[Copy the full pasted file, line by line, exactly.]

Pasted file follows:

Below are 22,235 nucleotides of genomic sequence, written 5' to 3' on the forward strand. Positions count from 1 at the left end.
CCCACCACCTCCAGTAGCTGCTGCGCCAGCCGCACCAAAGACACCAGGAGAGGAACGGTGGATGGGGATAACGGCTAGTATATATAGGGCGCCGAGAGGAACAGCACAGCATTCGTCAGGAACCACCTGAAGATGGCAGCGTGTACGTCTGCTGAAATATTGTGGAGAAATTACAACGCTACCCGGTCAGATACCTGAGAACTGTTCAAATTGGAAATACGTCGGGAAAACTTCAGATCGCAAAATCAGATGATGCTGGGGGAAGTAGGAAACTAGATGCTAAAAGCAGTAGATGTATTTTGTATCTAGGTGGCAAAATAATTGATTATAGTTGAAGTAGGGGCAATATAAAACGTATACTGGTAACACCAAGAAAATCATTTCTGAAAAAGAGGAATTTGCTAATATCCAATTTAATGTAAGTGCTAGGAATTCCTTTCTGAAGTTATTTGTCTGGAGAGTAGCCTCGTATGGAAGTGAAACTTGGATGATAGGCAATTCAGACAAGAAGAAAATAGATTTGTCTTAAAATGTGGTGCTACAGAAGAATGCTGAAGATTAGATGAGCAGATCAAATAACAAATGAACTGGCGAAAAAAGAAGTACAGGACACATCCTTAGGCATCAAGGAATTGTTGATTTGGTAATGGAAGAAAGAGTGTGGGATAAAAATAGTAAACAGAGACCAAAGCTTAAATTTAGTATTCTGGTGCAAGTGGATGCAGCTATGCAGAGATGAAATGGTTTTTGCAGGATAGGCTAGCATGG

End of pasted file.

Below are 22,235 nucleotides of genomic sequence, written 5' to 3' on the forward strand. Positions count from 1 at the left end.
CCCACCACCTCCAGTAGCTGCTGCGCCAGCCGCACCAAAGACACCAGGAGAGGAACGGTGGATGGGGATAACGGCTAGTATATATAGGGCGCCGAGAGGAACAGCACAGCATTCGTCAGGAACCACCTGAAGATGGCAGCGTGTACGTCTGCTGAAATATTGTGGAGAAATTACAACGCTACCCGGTCAGATACCTGAGAACTGTTCAAATTGGAAATACGTCGGGAAAACTTCAGATCGCAAAATCAGATGATGCTGGGGGAAGTAGGAAACTAGATGCTAAAAGCAGTAGATGTATTTTGTATCTAGGTGGCAAAATAATTGATTATAGTTGAAGTAGGGGCAATATAAAACGTATACTGGTAACACCAAGAAAATCATTTCTGAAAAAGAGGAATTTGCTAATATCCAATTTAATGTAAGTGCTAGGAATTCCTTTCTGAAGTTATTTGTCTGGAGAGTAGCCTCGTATGGAAGTGAAACTTGGATGATAGGCAATTCAGACAAGAAGAAAATAGATTTGTCTTAAAATGTGGTGCTACAGAAGAATGCTGAAGATTAGATGAGCAGATCAAATAACAAATGAACTGGCGAAAAAAGAAGTACAGGACACATCCTTAGGCATCAAGGAATTGTTGATTTGGTAATGGAAGAAAGAGTGTGGGATAAAAATAGTAAACAGAGACCAAAGCTTAAATTTAGTATTCTGGTGCAAGTGGATGCAGCTATGCAGAGATGAAATGGTTTTTGCAGGATAGGCTAGCATGG